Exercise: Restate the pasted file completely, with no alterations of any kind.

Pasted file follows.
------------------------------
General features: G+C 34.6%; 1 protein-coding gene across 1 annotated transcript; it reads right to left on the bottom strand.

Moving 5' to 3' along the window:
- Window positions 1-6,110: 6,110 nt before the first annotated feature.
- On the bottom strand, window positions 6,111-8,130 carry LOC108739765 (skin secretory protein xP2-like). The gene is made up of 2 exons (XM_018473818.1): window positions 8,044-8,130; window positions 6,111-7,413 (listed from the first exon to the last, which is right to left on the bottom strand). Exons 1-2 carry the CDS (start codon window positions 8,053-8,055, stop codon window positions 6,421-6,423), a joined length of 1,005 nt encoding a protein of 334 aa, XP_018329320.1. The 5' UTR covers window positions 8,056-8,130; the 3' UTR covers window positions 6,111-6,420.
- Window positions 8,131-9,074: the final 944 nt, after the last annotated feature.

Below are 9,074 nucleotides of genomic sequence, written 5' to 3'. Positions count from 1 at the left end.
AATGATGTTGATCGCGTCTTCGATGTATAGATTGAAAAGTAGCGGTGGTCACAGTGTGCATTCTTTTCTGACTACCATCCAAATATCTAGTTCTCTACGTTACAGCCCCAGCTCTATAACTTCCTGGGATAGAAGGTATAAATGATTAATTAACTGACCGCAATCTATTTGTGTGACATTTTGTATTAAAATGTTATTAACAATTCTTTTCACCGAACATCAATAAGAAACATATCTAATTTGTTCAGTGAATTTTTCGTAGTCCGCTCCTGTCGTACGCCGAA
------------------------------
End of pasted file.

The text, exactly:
General features: G+C 34.6%; 1 protein-coding gene across 1 annotated transcript; it reads right to left on the bottom strand.

Moving 5' to 3' along the window:
- Window positions 1-6,110: 6,110 nt before the first annotated feature.
- On the bottom strand, window positions 6,111-8,130 carry LOC108739765 (skin secretory protein xP2-like). The gene is made up of 2 exons (XM_018473818.1): window positions 8,044-8,130; window positions 6,111-7,413 (listed from the first exon to the last, which is right to left on the bottom strand). Exons 1-2 carry the CDS (start codon window positions 8,053-8,055, stop codon window positions 6,421-6,423), a joined length of 1,005 nt encoding a protein of 334 aa, XP_018329320.1. The 5' UTR covers window positions 8,056-8,130; the 3' UTR covers window positions 6,111-6,420.
- Window positions 8,131-9,074: the final 944 nt, after the last annotated feature.

Below are 9,074 nucleotides of genomic sequence, written 5' to 3'. Positions count from 1 at the left end.
AATGATGTTGATCGCGTCTTCGATGTATAGATTGAAAAGTAGCGGTGGTCACAGTGTGCATTCTTTTCTGACTACCATCCAAATATCTAGTTCTCTACGTTACAGCCCCAGCTCTATAACTTCCTGGGATAGAAGGTATAAATGATTAATTAACTGACCGCAATCTATTTGTGTGACATTTTGTATTAAAATGTTATTAACAATTCTTTTCACCGAACATCAATAAGAAACATATCTAATTTGTTCAGTGAATTTTTCGTAGTCCGCTCCTGTCGTACGCCGAA